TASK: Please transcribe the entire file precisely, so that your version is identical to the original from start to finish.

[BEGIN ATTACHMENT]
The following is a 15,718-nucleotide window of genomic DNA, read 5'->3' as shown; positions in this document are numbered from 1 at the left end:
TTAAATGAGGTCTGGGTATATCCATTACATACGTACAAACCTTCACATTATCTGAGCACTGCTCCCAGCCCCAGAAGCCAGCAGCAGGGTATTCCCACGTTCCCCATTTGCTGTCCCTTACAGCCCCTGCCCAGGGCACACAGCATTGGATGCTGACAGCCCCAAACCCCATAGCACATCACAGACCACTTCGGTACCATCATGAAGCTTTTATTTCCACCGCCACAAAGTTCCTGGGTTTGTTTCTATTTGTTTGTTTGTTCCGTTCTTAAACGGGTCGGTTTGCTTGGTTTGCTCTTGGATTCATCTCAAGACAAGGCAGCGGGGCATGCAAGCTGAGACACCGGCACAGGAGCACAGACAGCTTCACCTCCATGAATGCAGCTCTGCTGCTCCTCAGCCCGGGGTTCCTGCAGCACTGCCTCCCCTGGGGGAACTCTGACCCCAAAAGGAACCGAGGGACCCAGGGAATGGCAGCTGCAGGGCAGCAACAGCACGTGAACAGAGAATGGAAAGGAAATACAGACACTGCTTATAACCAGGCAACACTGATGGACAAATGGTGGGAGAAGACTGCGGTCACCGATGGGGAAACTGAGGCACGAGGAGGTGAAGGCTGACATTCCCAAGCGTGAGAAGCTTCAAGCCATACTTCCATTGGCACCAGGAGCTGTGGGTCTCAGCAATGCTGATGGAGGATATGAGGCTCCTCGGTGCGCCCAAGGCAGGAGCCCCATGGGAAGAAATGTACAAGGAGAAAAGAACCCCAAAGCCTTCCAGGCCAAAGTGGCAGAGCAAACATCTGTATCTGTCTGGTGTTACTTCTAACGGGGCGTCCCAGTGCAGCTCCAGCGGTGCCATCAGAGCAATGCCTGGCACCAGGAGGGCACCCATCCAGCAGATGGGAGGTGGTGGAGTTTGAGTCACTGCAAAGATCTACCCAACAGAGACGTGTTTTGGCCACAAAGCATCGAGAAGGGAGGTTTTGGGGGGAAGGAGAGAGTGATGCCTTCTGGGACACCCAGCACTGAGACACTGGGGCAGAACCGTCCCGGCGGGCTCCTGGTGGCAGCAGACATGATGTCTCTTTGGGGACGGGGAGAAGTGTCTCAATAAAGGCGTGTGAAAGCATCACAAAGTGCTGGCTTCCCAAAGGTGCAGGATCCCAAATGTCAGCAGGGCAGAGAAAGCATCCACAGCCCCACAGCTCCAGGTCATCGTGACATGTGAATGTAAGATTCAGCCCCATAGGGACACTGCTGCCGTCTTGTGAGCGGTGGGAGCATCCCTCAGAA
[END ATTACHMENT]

The following is a 15,718-nucleotide window of genomic DNA, read 5'->3' as shown; positions in this document are numbered from 1 at the left end:
TTAAATGAGGTCTGGGTATATCCATTACATACGTACAAACCTTCACATTATCTGAGCACTGCTCCCAGCCCCAGAAGCCAGCAGCAGGGTATTCCCACGTTCCCCATTTGCTGTCCCTTACAGCCCCTGCCCAGGGCACACAGCATTGGATGCTGACAGCCCCAAACCCCATAGCACATCACAGACCACTTCGGTACCATCATGAAGCTTTTATTTCCACCGCCACAAAGTTCCTGGGTTTGTTTCTATTTGTTTGTTTGTTCCGTTCTTAAACGGGTCGGTTTGCTTGGTTTGCTCTTGGATTCATCTCAAGACAAGGCAGCGGGGCATGCAAGCTGAGACACCGGCACAGGAGCACAGACAGCTTCACCTCCATGAATGCAGCTCTGCTGCTCCTCAGCCCGGGGTTCCTGCAGCACTGCCTCCCCTGGGGGAACTCTGACCCCAAAAGGAACCGAGGGACCCAGGGAATGGCAGCTGCAGGGCAGCAACAGCACGTGAACAGAGAATGGAAAGGAAATACAGACACTGCTTATAACCAGGCAACACTGATGGACAAATGGTGGGAGAAGACTGCGGTCACCGATGGGGAAACTGAGGCACGAGGAGGTGAAGGCTGACATTCCCAAGCGTGAGAAGCTTCAAGCCATACTTCCATTGGCACCAGGAGCTGTGGGTCTCAGCAATGCTGATGGAGGATATGAGGCTCCTCGGTGCGCCCAAGGCAGGAGCCCCATGGGAAGAAATGTACAAGGAGAAAAGAACCCCAAAGCCTTCCAGGCCAAAGTGGCAGAGCAAACATCTGTATCTGTCTGGTGTTACTTCTAACGGGGCGTCCCAGTGCAGCTCCAGCGGTGCCATCAGAGCAATGCCTGGCACCAGGAGGGCACCCATCCAGCAGATGGGAGGTGGTGGAGTTTGAGTCACTGCAAAGATCTACCCAACAGAGACGTGTTTTGGCCACAAAGCATCGAGAAGGGAGGTTTTGGGGGGAAGGAGAGAGTGATGCCTTCTGGGACACCCAGCACTGAGACACTGGGGCAGAACCGTCCCGGCGGGCTCCTGGTGGCAGCAGACATGATGTCTCTTTGGGGACGGGGAGAAGTGTCTCAATAAAGGCGTGTGAAAGCATCACAAAGTGCTGGCTTCCCAAAGGTGCAGGATCCCAAATGTCAGCAGGGCAGAGAAAGCATCCACAGCCCCACAGCTCCAGGTCATCGTGACATGTGAATGTAAGATTCAGCCCCATAGGGACACTGCTGCCGTCTTGTGAGCGGTGGGAGCATCCCTCAGAA